J-11B/BS/BG Flanker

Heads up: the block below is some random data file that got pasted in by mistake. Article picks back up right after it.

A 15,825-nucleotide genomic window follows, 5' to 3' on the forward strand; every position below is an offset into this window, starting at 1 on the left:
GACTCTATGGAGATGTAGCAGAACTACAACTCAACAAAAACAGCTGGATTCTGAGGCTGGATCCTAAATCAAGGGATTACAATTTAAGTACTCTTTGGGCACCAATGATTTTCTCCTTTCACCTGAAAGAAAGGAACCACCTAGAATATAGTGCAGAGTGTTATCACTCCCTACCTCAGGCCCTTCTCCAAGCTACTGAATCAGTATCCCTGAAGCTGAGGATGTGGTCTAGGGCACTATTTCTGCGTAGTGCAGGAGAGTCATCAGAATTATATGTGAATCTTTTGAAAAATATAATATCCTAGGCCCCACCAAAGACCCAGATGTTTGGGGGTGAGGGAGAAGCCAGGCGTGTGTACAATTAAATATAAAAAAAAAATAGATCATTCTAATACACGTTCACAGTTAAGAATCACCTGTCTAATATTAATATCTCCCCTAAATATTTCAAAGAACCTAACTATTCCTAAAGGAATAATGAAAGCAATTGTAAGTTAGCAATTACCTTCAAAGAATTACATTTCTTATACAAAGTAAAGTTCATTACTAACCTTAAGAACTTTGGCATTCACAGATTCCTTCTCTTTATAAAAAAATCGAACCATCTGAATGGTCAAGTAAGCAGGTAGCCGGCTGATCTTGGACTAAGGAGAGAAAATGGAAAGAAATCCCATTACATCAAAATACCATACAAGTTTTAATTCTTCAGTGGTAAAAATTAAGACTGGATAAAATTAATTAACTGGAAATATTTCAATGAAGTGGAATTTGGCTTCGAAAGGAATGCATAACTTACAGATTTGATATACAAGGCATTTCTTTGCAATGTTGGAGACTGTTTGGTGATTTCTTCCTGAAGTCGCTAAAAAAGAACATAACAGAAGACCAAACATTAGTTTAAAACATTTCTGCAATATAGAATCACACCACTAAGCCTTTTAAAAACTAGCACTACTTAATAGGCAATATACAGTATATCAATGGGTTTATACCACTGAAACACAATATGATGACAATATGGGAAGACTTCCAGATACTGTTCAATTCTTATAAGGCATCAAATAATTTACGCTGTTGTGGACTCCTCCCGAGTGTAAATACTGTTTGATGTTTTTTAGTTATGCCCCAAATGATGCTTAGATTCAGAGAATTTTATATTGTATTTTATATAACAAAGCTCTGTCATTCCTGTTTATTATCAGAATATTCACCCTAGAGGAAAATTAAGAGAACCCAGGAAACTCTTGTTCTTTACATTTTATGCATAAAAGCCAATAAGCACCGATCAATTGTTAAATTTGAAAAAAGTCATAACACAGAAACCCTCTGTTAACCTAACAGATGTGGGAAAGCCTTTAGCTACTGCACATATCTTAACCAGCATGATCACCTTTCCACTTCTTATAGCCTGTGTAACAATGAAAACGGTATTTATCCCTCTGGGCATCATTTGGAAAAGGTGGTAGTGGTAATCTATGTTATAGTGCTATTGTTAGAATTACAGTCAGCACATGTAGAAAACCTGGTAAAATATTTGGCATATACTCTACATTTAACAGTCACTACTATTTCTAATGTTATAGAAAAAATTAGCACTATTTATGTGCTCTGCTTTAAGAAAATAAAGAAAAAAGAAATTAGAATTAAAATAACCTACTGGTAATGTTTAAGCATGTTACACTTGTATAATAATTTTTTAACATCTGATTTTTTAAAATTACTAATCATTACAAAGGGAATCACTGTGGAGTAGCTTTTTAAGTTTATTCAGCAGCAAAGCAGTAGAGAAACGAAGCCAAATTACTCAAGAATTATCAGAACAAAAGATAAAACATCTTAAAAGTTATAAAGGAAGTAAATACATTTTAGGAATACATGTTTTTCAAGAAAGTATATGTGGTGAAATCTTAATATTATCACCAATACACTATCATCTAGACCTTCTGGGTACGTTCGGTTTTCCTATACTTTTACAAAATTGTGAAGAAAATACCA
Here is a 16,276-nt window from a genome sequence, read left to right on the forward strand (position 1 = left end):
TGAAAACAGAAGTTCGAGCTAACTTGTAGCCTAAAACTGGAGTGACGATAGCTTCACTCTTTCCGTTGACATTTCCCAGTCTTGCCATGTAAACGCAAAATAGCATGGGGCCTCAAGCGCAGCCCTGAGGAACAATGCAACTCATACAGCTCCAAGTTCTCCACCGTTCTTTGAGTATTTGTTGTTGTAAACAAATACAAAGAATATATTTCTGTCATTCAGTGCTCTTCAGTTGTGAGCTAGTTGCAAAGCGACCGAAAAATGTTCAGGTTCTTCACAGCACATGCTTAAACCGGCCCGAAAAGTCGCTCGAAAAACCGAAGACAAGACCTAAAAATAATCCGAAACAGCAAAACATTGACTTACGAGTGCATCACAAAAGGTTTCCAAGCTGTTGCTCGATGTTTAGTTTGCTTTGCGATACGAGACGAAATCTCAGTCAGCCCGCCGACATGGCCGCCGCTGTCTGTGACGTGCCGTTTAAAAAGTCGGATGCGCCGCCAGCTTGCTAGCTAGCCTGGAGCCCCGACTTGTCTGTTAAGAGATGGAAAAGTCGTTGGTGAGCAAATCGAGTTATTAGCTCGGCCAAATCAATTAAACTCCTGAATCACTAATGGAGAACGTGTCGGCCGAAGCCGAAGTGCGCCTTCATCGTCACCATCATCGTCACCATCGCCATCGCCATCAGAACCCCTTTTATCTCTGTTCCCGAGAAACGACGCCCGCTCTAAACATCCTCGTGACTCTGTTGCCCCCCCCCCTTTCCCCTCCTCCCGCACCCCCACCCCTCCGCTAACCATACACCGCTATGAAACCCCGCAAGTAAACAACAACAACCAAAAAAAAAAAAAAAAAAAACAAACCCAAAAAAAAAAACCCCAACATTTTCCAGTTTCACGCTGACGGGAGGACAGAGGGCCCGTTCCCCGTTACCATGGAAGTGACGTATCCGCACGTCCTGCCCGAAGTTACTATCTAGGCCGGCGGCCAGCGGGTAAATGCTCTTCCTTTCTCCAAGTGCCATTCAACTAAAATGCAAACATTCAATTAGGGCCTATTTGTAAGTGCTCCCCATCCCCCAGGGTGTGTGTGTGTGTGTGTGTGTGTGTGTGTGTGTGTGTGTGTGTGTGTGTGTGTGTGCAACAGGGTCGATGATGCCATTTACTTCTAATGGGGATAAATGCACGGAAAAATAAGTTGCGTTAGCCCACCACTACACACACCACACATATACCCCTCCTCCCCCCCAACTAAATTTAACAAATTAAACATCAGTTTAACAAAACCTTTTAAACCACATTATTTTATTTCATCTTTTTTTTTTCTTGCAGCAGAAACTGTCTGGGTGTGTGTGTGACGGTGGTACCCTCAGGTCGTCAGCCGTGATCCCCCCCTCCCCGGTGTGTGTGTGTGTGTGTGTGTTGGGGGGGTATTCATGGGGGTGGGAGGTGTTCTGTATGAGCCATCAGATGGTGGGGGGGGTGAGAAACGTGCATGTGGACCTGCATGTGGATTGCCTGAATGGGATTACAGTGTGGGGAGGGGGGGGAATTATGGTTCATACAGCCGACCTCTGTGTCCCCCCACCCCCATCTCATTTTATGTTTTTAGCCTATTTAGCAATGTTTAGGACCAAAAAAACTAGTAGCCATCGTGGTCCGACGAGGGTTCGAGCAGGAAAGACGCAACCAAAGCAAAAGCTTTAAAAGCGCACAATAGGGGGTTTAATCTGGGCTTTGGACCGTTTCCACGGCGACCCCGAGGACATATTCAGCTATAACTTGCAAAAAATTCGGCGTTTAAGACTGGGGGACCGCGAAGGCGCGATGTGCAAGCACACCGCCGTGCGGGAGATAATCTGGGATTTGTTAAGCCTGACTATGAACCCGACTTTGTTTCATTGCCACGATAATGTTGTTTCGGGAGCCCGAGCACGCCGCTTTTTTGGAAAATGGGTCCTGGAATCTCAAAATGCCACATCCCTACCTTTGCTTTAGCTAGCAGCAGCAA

A PLAAF J-11BG was approaching the airfield carrying a PL-8 training round underneath its wingtip. This aircraft demonstrates Chinese effort to integrate their own weapon systems into a classic Russian design in order to further boost its combat capability and survivability. J-11B (K/JJ11B?) features a Chinese multifunction PD radar (Type 1493? search >150km, track 6-8, engage 4 simultaneously) and ARINC429 data bus compatible with PL-8, PL-12, and the newest PL-15 AAM (after fire-control system upgrade), a Chinese made IRST/LR, as well as a redesigned glass cockpit featuring 5 MFDs and a new wide-angle holographic HUD (WTK-1?). A new Chinese ECM system was installed internally thus the wingtip ECM pods are no longer needed. The aircraft also has two UV band missile approach warning system (MAWS) sensors installed on both sides of the tail sting to provide coverage for the rear hemisphere. Its weight has been reduced by 700kg by using composite materials at various places. The Russian AL-31F engine was replaced by the indigenous WS-10D. One WS-10D (Taihang 12.5t class) turbofan was tested on a CFTE J-11WS engine testbed in June 2002. The first J-11B prototype powered by WS-10D flew in December 2003. Four prototypes were tested at CFTE (#523-526), each has different configurations to test individual subsystems in order to speed up the development. At least one prototype (#524) was involved in the takeoff experiments from a land-based ski-jump for the J-15 carrier-borne fighter project (see below). The first batch of J-11B entered the service with PLAAF 1st Brigade (S/N 61x2x) in late 2007. However the initial batch of J-11Bs powered by the indigenous WS-10D turbofans were quickly grounded due to the poor quality of the engine. They were forced to be powered by Russian AL-31F turbofans until WS-10D's reliability problem was solved. By the end of 2009 it appeared that the engine quality problem was solved and the aircraft (02 and later batches) started to fly with WS-10D installed. The latest batches may have been fitted with further improved WS-10D turbofans with a higher thrust (13.2t?) and FADEC. More J-11Bs are in the service with PLAAF (S/N 70x0x, 72x2x, 78x6x, 63x0x, 65x2x, 78x2x, 78x8x, 72x0x) powered by WS-10D engines including the 01 batch which was retrofitted with WS-10D again. In spring 2010 PLAN started to receive land-based J-11Bs (as J-11BH?), wearing a light gray camouflage. A tandem seat trainer version was also developed for PLAAF (J-11BSas well as PLAN (J-11BSH?). It was reported in June 2016 that some J-11Bs have been upgraded with an indigenous datalink similar to American Link-16. An image released in November 2017 indicated that J-11B started to carry the KL700B pod to further enhance its ECM capability. A larger type of ECM pod (KZ900?) was seen being carried in December 2019. It was first unveiled in November 2019 that the J-11B fleet is being upgraded (J-11BG? S/N 61x2x, 63x0x, 70x0xbased on the experience of J-11D. The upgrade may include an advanced integrated avionics suite featuring an AESA radar (or improved PD?) inside a light gray color radome which enables the aircraft to launch PL-10/PL-15 AAMs. Some are also fitted with the new WS-10/03 Series turbofan engines (08 batch?). In May 2022 one J-11B radar testbed was seen featuring a bigger radome (housing a large AESA radar?) and without the windshield IRST. The same upgrade is also expected to be applied to the newly produced batches. A recent image (February 2020) indicated that J-11B/BS have been flying long-range escort missions with H-6K over the West Pacific Ocean and the South China Sea. Another image (February 2021) indicated that the naval J-11B/BS started to wear two-digit low-visibility code numbers (S/N H10810xx, H10820xx, H10830xx, H10840xx), insignias plus the "China Navy" characters. A recent video (March 2022) indicated that some naval J-11Bs have been upgraded to the BG standard (J-11BHG?), carrying PL-10 AAMs. Some J-11BHGs were deployed to Woody Island in the South China Sea facing Vietnam and Philippines.